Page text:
UK COVID rebound stalls amid recruitment and supply chain issues

·3-min read
File photo dated 06/04/21 of lorries arriving at the Port of Dover in Kent. UK businesses and consumers have paid 42% more in customs duties on goods since Brexit came into force, new research suggests. Issue date: Monday September 13, 2021.
A lack of lorry drivers is choking supply chains in the UK. Photo: PA

The number of UK sectors reporting output growth fell to a six-month low in August, as the impact of labour shortages intensified.

According to the latest Lloyds Bank UK Recovery Tracker, nine of 14 UK sectors saw output rise during August, down from 12 in July and the lowest number since February when the UK was still in lockdown.

Labour shortages and supply chain disruption caused the output of UK transport (42.9) businesses, chemicals (45.0), and metals and mining (47.9) manufacturers to each fall for the first time in six months. 

A reading above 50 signals output is rising, while a reading below 50 indicates contraction.

The output of transport firms was most acutely affected by recruitment challenges. Firms said their ability to complete orders was significantly reduced by a UK-wide shortage of haulage drivers.

The chemicals and metals and mining sectors also saw a contraction in output, as both sectors experienced longer supplier delays compounding the impact of raw materials shortages and supply chain disruption in overseas markets.

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Overall, the haulage driver shortage combined with global supply issues caused UK manufacturing sector lead times to lengthen to the greatest extent since the peak of the pandemic in April 2020.

However, the number of UK sectors that recorded stronger output growth month-on-month increased from four to five during August due to the strong performance of consumer-facing services businesses.

The output index for tourism and recreation firms was 61.7 in August compared to 55.3 in July and food and drink manufacturers rose to 53.7 in August from 45.6 in July, with the two sectors seeing the sharpest rises month-on-month.

Tourism and recreation benefitted from the popularity of UK based breaks during peak holiday season and the change to COVID-19 restrictions, allowing fully vaccinated employees and customers to forgo self-isolation if they test negative for the virus.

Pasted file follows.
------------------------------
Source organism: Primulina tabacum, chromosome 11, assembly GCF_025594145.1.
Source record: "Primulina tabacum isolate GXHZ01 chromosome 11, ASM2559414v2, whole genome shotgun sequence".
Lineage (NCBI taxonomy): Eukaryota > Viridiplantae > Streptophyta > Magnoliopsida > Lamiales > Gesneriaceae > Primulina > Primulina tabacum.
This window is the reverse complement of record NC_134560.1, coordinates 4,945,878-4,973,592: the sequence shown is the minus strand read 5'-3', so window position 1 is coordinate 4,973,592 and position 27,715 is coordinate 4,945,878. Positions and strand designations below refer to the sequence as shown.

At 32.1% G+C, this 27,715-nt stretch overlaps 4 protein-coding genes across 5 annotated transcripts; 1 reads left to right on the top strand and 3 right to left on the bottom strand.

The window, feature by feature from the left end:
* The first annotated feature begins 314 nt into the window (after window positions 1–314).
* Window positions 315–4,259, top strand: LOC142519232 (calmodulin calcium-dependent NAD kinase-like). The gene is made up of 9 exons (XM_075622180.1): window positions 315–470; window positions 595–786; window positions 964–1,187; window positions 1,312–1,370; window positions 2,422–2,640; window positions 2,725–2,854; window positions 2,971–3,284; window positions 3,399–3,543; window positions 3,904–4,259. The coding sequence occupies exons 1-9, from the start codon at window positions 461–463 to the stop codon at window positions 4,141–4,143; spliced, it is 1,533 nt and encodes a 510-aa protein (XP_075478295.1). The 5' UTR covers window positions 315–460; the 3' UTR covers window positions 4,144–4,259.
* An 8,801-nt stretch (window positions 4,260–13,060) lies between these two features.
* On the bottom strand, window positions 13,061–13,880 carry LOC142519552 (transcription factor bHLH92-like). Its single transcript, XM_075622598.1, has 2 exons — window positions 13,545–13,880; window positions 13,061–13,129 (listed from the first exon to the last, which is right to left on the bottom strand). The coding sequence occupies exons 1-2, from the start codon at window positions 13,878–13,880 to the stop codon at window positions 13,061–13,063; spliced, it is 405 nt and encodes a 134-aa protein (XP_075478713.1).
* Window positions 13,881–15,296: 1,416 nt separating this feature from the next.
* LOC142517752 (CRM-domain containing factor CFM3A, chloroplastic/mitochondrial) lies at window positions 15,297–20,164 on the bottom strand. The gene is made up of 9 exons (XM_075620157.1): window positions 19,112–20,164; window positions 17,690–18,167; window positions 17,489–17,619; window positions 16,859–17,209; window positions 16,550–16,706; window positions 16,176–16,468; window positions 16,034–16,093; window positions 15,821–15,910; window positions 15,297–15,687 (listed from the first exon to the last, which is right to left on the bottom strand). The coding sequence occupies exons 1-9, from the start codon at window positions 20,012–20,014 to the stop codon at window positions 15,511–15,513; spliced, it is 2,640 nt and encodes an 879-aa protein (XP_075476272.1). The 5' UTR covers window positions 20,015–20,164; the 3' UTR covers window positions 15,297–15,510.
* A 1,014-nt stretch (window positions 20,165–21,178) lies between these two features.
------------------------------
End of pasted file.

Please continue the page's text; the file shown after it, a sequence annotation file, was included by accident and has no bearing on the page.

The output of food and drink manufacturers returned to growth, after contracting in July, due to firms experiencing increased orders from the hospitality sector and fewer employees needing to self-isolate.

“Manufacturers are already facing into a challenging environment," said Jeavon Lolay, head of economics and market insight, Lloyds Bank Commercial Banking. "Key import markets are still struggling with the delta variant and vaccination rates, contributing to significant supply side delays.

"And, while input costs did fall slightly last month, the rate of inflation is still in record territory, and points to a further pick up in UK CPI inflation in the coming months.”

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Meanwhile, input cost inflation eased for the first time since January. Reduced price pressures were seen in eight of the 14 sectors monitored by the Tracker during August, up from 7 in July and just four in June.

Manufacturing sectors, including metals and mining, automobiles and auto parts, and industrial goods, cited lower commodity prices for the easing of cost inflation, with falls in the price of key inputs, such as oil, iron ore, and chemicals.

However, the overall rate of cost inflation was still the third highest in the Tracker’s history, as UK firms continued to experience materials shortages and higher wage costs driven by recruitment challenges.

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